Custom manufacturing with 3D printing takes shape

3D printing is one of the more jaw-dropping developments of recent times, taking a premise straight out of a science-fiction movie and making it a reality. For the uninitiated, 3D printing is the process of creating solid, physical objects from digital designs using additive processes – basically the printer outputs successive thin layers of material until the object itself is formed.

Technology analysts have certainly caught the 3D printing bug. Gartner projects that global shipments of 3D printers will reach almost half a million in 2016, up more than 100 percent on its figures for 2015, and that this rate of over 100 per cent growth will continue year on year to 2019. IDC estimates that the US 3D printing market alone will be worth around $1.5 billion in hardware alone by 2019.

More variations of 3D printing hardware have arrived, with a new class of mid-range printers emerging over the past year with advanced capabilities at more affordable price points. These printers utilize different methods, such as fused filament fabrication (FFF) for plastics, stereolithography with photosensitive polymers and laser sintering with metals. Costing just a few thousand dollars, they have become a viable mainstream enterprise option.

Evolution in action

In fact 3D printing is already having an impact across a number of sectors. For example, in manufacturing, companies are using it to produce cheaper prototypes quickly and reduce manufacturing cycle times, helping them cut costs in general.

In the medical and healthcare sector, 3D printers are producing self-vaccination kits, raising the incredible prospect of people being able to print out and take their winter flu jabs without leaving home. MIT recently unveiled an exciting new breakthrough, 3D printing using glass, with the long-term implications for the medical industry being quite amazing – imagine being able to print your own syringes for example.

Prosthetic limbs, hearing aids, heart valves, even bones and 3D printed liver cells able to function for over 40 days have all now been successfully developed. The possibilities of 3D printing in this area are hugely exciting.

In the automotive sector, one Californian start-up has boldly claimed that its 3D-printed car can beat the Porsche 918 Spyder’s zero to sixty miles per hour speed record of 2.2 seconds. The 3D-printed supercar, named The Blade, is made of 3D-printed aluminum joints and its chassis is made of carbon fiber tubes, creating a car that weighs just 1,400 pounds.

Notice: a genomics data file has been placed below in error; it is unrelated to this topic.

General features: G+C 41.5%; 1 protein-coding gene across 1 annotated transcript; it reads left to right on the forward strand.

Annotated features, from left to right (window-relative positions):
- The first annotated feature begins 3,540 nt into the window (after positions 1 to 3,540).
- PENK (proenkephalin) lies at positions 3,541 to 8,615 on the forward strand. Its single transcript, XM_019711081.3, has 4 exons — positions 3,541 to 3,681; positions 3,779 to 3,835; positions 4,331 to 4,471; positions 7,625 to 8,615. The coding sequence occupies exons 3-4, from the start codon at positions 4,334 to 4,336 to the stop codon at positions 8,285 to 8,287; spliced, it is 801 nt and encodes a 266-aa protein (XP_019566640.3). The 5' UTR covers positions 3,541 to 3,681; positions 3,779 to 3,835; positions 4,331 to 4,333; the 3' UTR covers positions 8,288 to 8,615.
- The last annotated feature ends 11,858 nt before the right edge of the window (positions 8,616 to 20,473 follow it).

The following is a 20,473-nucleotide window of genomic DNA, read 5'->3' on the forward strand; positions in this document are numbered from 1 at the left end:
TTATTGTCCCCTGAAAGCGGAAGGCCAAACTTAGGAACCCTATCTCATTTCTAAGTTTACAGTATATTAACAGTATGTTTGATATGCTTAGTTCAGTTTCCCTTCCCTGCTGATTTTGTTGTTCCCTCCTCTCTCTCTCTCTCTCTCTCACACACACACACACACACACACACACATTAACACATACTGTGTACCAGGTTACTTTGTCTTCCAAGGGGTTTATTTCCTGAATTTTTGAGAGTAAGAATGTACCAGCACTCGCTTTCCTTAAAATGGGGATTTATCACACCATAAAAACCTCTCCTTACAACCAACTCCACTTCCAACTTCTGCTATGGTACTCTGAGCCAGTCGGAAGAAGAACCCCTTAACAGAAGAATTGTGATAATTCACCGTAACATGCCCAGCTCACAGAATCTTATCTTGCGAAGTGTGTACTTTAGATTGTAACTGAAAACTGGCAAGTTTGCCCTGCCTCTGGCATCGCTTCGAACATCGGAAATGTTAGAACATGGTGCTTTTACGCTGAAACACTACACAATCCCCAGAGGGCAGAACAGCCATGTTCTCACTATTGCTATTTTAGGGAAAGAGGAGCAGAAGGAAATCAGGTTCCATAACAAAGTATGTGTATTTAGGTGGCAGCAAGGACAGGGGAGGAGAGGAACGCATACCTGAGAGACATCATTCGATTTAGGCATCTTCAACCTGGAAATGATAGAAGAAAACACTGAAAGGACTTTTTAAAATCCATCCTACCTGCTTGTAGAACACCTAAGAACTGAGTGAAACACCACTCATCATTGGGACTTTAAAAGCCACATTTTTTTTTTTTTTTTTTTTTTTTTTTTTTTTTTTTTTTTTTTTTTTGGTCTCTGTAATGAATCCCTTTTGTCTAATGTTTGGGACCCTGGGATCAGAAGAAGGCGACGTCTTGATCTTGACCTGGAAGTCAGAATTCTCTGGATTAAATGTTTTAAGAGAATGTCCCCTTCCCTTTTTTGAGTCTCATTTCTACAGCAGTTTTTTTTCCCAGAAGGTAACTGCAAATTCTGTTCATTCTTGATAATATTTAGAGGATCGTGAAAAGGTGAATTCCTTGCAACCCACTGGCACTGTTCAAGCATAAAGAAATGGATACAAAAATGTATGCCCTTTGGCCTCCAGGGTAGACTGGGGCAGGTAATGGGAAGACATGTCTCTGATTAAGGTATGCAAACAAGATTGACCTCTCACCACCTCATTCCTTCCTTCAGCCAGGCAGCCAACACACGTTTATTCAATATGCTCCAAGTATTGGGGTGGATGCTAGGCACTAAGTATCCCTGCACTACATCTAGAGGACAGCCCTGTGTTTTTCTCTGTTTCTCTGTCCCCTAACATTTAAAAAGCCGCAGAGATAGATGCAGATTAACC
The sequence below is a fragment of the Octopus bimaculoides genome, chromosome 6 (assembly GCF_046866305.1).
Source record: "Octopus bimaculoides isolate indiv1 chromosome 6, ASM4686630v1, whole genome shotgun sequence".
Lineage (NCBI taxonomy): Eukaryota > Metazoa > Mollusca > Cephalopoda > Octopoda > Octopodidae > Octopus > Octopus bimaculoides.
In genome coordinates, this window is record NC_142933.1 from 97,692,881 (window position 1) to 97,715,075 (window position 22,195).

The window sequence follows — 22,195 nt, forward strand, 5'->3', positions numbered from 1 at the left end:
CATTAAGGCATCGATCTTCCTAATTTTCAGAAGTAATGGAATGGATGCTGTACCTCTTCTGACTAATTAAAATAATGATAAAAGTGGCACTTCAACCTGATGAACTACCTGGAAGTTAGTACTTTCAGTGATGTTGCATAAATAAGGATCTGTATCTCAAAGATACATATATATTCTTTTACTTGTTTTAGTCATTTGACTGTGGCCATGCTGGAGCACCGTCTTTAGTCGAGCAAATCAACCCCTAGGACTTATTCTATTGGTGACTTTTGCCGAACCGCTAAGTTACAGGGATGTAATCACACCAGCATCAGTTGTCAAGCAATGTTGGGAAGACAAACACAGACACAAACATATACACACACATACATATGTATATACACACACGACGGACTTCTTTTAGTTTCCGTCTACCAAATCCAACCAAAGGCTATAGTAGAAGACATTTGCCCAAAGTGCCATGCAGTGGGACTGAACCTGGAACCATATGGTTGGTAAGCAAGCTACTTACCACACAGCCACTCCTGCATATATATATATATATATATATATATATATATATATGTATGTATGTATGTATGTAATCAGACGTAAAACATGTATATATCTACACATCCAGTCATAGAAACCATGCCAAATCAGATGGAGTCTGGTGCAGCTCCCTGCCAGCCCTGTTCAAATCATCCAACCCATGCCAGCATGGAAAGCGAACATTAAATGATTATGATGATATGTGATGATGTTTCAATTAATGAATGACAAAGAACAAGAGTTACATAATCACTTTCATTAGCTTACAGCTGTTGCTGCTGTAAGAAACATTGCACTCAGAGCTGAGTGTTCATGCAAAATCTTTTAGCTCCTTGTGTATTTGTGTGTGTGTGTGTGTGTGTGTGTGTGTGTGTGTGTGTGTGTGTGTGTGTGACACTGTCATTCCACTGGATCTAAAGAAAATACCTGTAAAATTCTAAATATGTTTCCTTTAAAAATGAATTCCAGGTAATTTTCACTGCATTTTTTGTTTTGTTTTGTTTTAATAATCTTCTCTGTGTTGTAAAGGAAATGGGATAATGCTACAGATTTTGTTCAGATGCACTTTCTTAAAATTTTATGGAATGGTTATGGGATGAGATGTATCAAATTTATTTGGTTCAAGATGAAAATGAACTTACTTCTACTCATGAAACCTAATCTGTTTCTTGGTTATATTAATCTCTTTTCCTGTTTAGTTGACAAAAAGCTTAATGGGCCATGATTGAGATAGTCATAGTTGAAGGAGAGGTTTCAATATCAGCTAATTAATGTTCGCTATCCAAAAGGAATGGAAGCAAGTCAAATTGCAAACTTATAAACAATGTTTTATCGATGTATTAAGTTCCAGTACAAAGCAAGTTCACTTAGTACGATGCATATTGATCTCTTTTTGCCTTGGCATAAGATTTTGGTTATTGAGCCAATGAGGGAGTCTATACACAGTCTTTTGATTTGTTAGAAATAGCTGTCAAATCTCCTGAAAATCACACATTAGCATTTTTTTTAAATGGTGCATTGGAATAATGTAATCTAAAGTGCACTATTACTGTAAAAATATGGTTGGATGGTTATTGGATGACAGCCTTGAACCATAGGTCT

The consumer goods space is also feeling the impact of 3D printing. Scale models are helping to develop products more quickly, while clothing, toys, house and garden tools, jewelry and much more have been produced. There is even the potential for 3D-printed homes in the future.

So where will it go from here?

If all goes as the various industry experts and research houses predict, 3D printing is set to grow in popularity and use rapidly. Printers will get faster, driving shorter prototype development schedules and manufacturing cycles. In addition, printers will become more automated and easier to use – thereby encouraging use by both business and individuals.

Furthermore, many industry experts expect to see developments in how many different materials 3D printers can work with. At present most printers work with just one type of material, typically plastic, metal, ceramic, wood or biological materials. As the technology advances, and demand grows for more useful and wider-ranging products, 3D printing hardware will need to process a range of different materials.

One of the first examples of the 3D printer in modern culture was in sci-fi TV show Star Trek, where its replicators allowed consumers to materialize whatever they needed in what was effectively a glorified vending machine. That science fiction looks set to swiftly become technological normality in today’s world.

Find out about innovation at Orange Business, and read more about 3D printing in Real Times.